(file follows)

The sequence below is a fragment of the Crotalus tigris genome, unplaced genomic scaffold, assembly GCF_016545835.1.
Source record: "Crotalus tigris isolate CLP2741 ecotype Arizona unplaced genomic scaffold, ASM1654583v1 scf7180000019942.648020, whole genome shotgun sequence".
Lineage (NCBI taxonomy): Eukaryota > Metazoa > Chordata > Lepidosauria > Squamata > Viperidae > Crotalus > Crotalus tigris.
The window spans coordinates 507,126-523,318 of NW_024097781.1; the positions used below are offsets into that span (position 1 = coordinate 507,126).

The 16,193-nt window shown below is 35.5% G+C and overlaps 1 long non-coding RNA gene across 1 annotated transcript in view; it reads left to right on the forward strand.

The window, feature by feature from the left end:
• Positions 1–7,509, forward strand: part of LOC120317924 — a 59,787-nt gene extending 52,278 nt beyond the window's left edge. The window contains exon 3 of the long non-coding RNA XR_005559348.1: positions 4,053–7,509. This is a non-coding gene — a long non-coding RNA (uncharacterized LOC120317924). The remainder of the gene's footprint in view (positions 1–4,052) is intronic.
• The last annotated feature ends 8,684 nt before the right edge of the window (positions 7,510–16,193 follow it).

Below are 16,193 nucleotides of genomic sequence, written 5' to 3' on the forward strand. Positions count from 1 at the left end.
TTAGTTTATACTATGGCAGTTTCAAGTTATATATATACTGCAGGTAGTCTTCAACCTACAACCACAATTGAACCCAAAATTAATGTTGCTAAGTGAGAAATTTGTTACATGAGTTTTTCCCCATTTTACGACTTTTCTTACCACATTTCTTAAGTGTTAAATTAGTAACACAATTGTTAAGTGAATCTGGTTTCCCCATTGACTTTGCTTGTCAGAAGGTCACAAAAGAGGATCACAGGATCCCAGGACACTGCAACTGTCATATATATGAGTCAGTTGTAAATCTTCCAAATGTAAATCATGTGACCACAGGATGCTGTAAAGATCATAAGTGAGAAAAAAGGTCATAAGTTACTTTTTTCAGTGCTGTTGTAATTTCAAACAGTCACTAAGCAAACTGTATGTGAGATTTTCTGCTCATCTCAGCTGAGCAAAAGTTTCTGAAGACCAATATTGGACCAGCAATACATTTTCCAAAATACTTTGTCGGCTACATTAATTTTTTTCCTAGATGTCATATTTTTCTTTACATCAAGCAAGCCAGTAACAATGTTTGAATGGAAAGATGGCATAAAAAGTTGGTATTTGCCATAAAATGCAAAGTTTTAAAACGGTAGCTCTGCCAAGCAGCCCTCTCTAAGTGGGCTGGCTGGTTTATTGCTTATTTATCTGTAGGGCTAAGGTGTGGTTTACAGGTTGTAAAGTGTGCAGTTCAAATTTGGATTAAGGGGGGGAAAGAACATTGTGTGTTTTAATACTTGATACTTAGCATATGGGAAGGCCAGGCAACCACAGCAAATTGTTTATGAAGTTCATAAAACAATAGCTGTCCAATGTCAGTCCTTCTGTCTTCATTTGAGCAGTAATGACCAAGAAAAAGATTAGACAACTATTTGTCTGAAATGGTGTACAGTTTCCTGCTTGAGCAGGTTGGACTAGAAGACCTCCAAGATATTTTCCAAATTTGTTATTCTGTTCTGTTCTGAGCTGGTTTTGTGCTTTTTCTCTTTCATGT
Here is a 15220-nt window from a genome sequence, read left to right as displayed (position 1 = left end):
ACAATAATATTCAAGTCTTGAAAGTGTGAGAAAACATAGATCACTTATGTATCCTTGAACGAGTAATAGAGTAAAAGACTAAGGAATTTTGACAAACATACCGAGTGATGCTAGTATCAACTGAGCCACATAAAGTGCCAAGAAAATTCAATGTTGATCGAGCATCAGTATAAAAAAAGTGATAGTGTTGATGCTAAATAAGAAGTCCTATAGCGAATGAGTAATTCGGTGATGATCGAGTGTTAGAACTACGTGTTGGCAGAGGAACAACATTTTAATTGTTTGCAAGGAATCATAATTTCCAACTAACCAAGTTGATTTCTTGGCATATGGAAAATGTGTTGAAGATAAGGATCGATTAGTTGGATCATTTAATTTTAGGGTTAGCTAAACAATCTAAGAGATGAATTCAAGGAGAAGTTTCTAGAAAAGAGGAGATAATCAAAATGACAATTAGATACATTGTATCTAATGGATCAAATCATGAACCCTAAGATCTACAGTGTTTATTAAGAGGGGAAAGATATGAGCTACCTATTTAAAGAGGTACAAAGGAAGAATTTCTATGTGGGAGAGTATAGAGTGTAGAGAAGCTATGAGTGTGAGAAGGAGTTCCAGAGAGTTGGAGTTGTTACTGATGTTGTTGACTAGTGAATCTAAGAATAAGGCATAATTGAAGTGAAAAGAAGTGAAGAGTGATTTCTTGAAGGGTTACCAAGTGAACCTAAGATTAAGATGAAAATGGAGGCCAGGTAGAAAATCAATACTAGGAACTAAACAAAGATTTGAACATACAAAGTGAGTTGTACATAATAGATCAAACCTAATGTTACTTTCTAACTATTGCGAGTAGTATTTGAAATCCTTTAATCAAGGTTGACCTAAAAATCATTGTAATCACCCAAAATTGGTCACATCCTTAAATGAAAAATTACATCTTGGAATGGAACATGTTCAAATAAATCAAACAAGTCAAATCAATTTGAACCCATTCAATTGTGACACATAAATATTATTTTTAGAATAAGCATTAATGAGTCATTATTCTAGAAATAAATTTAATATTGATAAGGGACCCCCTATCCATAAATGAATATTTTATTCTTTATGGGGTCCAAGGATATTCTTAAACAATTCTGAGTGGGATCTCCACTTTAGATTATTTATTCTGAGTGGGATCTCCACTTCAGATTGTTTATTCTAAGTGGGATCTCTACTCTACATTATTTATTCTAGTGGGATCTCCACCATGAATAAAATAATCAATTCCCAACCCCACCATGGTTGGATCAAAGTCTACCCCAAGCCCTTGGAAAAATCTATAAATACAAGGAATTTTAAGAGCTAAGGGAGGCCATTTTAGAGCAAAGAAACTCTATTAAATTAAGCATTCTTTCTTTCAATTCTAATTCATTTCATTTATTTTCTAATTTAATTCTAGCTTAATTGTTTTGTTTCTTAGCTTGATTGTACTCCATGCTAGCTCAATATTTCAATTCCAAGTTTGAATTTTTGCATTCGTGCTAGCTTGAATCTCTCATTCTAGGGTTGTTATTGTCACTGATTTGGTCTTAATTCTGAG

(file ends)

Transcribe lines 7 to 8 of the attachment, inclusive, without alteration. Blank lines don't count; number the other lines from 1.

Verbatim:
• Positions 1–7,509, forward strand: part of LOC120317924 — a 59,787-nt gene extending 52,278 nt beyond the window's left edge. The window contains exon 3 of the long non-coding RNA XR_005559348.1: positions 4,053–7,509. This is a non-coding gene — a long non-coding RNA (uncharacterized LOC120317924). The remainder of the gene's footprint in view (positions 1–4,052) is intronic.
• The last annotated feature ends 8,684 nt before the right edge of the window (positions 7,510–16,193 follow it).